Finally, it should be acknowledged that all care professionals in this study were women. This imbalance in gender is common amongst dementia studies, in which most carers are women.

Conclusions

This paper has presented the experiences of care professionals across Norway, Portugal, Belgium and Romania in their use of SENSE-GARDEN. The key messages from the study are presented in Table 2.

Table 2 Key messages

Overall, SENSE-GARDEN is a promising intervention in helping alter staff perceptions of individuals with dementia, improving communication between staff and residents/patients, and creating opportunities for meaningful activities and the delivery of person-centred care. The SENSE-GARDEN is an innovative way of conveying and learning about the unique life stories of people with dementia. It also enables care staff to interact with and build upon these stories when engaging in activities together with the resident inside the SENSE-GARDEN. Whilst the preparation and facilitation of sessions is time consuming, the care professionals in this study consider that the benefits and sense of achievement that comes from using SENSE-GARDEN makes this time investment worthwhile. However, if the intervention is going to be used on a long-term basis, the technological aspects of the intervention must first be improved and less time-consuming approaches to using the SENSE-GARDEN must be explored

Availability of data and materials

The datasets generated and analysed during the current study are available in the Zenodo repository, https://doi.org/10.5281/zenodo.4679428.

Abbreviations

ALMA:

Arts of Life Memory Album

RTA:

Reflexive Thematic Analysis

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Acknowledgements

The authors would like to thank the care professionals participating in this study, as well as all the individuals who used the SENSE-GARDEN during the visits that informed this study.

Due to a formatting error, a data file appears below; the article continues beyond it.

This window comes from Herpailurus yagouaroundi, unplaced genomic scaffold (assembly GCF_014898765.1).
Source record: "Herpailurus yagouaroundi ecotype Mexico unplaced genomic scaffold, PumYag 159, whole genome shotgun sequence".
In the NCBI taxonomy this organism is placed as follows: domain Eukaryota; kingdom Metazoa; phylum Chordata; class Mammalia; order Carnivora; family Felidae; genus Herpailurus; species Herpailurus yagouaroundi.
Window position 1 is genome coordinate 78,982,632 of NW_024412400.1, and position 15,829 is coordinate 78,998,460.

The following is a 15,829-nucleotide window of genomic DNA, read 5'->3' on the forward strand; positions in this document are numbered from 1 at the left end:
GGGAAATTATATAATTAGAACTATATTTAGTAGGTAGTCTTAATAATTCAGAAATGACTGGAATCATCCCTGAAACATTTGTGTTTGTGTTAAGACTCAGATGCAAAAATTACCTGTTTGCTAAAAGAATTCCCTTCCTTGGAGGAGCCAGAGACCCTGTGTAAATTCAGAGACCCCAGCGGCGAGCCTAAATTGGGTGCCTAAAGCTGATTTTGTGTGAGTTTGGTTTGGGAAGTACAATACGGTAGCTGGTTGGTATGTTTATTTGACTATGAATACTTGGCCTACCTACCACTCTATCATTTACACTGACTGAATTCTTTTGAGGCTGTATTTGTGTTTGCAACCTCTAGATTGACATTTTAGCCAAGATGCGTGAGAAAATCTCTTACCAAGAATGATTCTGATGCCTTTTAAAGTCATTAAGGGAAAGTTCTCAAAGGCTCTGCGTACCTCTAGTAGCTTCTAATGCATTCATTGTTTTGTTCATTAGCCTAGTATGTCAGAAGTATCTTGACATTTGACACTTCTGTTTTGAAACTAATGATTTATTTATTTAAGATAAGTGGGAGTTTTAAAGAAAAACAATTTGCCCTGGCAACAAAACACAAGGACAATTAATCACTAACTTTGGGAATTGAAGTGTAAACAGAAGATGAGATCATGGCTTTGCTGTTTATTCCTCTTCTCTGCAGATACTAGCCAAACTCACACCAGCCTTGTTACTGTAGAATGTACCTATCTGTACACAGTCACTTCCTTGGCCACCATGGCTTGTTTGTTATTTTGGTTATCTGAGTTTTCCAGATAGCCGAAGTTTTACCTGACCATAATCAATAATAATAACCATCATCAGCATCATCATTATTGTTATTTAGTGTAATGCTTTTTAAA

Funding

This study was performed in the frame of the EU project SENSE-GARDEN (AAL/Call2016/054-b/2017, with implementation period June 2017- November 2020) funded by the Active and Assisted Living Programme (AAL), co-funded by the European Commission and National Funding Agencies of Norway, Belgium, Romania, and Portugal. These funding sources supported the construction of the SENSE-GARDEN spaces at each test site and covered costs during data collection. However, the funders had no role in decisions about the design, methods of data collection, analysis, or reporting of this study.

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Authors

Contributions

The study was designed by GG and AS. All data was collected by GG. Analysis was a collaborative process undertaken by all authors. GG drafted the manuscript, which KT, RG and AS critically reviewed before the final manuscript was submitted.

Corresponding author

Correspondence to Gemma Goodall.

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Ethics approval and consent to participate

Each test site conducted the study in accordance with their national guidelines. The study was performed in accordance with the Declaration of Helsinki and was approved by the Norwegian Regional Committee for Medical and Health Research Ethics (REK Nord reference 10015). Informed consent was collected from all care professionals prior to the interviews.

Consent for publication

All participants in the study consented to having pseudonymized personal data (age, gender, job title and years’ experience) published. Quotations from the interviews are not linked to a particular individual in order protect the participants’ anonymity.

Competing interest

There is no conflict of interest.

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Goodall, G., Taraldsen, K., Granbo, R. et al. Towards personalized dementia care through meaningful activities supported by technology: A multisite qualitative study with care professionals. BMC Geriatr 21, 468 (2021). https://doi.org/10.1186/s12877-021-02408-2

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Keywords

  • dementia
  • immersive technology
  • person-centred care
  • nursing homes
  • reflexive thematic analysis
  • qualitative research methods